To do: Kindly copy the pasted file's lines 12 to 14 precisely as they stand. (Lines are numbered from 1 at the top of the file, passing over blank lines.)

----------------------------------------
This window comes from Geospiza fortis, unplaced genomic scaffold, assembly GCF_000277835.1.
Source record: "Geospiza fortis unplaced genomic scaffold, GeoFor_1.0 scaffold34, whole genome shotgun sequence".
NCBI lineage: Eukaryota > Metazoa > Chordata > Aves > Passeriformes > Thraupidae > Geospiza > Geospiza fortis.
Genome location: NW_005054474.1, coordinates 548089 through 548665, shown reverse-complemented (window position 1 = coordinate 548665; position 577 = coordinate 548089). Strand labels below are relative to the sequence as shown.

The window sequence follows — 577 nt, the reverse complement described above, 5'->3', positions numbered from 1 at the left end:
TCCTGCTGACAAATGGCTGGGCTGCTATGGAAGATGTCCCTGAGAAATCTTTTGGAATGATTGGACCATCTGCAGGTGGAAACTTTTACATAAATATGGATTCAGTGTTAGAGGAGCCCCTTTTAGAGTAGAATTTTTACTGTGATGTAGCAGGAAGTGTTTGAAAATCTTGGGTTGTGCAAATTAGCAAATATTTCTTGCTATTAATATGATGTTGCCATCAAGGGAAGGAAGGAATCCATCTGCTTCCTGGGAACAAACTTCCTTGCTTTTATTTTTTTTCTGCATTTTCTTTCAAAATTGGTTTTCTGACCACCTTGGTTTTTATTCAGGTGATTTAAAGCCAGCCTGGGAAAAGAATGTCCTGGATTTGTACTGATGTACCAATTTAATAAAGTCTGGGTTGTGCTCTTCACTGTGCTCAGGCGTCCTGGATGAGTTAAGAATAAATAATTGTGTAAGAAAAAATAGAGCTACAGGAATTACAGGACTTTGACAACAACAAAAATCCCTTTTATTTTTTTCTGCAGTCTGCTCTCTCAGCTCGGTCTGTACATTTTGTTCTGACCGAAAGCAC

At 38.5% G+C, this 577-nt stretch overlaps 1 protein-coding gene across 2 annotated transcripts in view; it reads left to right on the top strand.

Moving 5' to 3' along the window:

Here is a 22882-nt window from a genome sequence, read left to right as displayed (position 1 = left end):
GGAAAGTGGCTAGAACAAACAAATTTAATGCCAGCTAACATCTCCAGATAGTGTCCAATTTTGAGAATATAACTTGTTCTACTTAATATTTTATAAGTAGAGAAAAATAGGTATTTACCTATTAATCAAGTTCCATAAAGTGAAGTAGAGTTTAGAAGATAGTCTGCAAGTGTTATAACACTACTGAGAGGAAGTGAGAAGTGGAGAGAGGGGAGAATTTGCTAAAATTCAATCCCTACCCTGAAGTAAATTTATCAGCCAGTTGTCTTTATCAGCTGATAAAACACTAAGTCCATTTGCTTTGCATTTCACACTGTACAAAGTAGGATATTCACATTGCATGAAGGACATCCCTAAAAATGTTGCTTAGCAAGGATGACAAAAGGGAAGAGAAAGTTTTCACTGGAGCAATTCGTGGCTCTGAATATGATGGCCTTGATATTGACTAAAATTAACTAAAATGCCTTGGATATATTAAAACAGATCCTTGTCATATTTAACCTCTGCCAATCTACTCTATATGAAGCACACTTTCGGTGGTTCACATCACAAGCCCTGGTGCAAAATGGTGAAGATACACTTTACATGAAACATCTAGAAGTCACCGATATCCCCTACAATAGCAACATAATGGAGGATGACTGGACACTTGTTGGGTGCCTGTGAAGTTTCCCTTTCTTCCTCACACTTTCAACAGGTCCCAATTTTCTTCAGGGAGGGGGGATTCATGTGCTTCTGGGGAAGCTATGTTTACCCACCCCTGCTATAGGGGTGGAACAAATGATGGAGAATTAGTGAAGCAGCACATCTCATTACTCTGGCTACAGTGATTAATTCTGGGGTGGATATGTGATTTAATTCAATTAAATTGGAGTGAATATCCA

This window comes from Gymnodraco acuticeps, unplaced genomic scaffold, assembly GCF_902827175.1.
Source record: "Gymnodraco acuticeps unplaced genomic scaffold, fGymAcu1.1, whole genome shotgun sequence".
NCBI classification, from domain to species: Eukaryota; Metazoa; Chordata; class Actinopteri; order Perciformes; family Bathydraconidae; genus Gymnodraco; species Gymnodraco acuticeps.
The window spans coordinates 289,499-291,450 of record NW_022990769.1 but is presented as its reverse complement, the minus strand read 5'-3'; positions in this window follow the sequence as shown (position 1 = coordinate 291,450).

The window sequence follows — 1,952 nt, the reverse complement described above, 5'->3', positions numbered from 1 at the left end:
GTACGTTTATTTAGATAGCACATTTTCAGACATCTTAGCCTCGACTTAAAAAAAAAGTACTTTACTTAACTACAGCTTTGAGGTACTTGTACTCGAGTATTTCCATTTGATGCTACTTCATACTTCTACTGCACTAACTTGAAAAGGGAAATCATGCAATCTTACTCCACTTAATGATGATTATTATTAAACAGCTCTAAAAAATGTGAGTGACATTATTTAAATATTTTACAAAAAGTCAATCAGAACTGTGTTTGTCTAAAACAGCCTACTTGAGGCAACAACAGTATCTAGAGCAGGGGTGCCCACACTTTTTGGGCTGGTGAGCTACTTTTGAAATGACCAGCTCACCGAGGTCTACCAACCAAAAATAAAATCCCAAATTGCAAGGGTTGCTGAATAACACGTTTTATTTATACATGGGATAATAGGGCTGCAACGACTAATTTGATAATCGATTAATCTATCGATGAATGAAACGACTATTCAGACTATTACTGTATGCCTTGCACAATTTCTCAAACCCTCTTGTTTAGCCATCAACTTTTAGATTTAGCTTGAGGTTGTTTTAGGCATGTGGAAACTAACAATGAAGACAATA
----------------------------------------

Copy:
Source record: "Gymnodraco acuticeps unplaced genomic scaffold, fGymAcu1.1, whole genome shotgun sequence".
NCBI classification, from domain to species: Eukaryota; Metazoa; Chordata; class Actinopteri; order Perciformes; family Bathydraconidae; genus Gymnodraco; species Gymnodraco acuticeps.
The window spans coordinates 289,499-291,450 of record NW_022990769.1 but is presented as its reverse complement, the minus strand read 5'-3'; positions in this window follow the sequence as shown (position 1 = coordinate 291,450).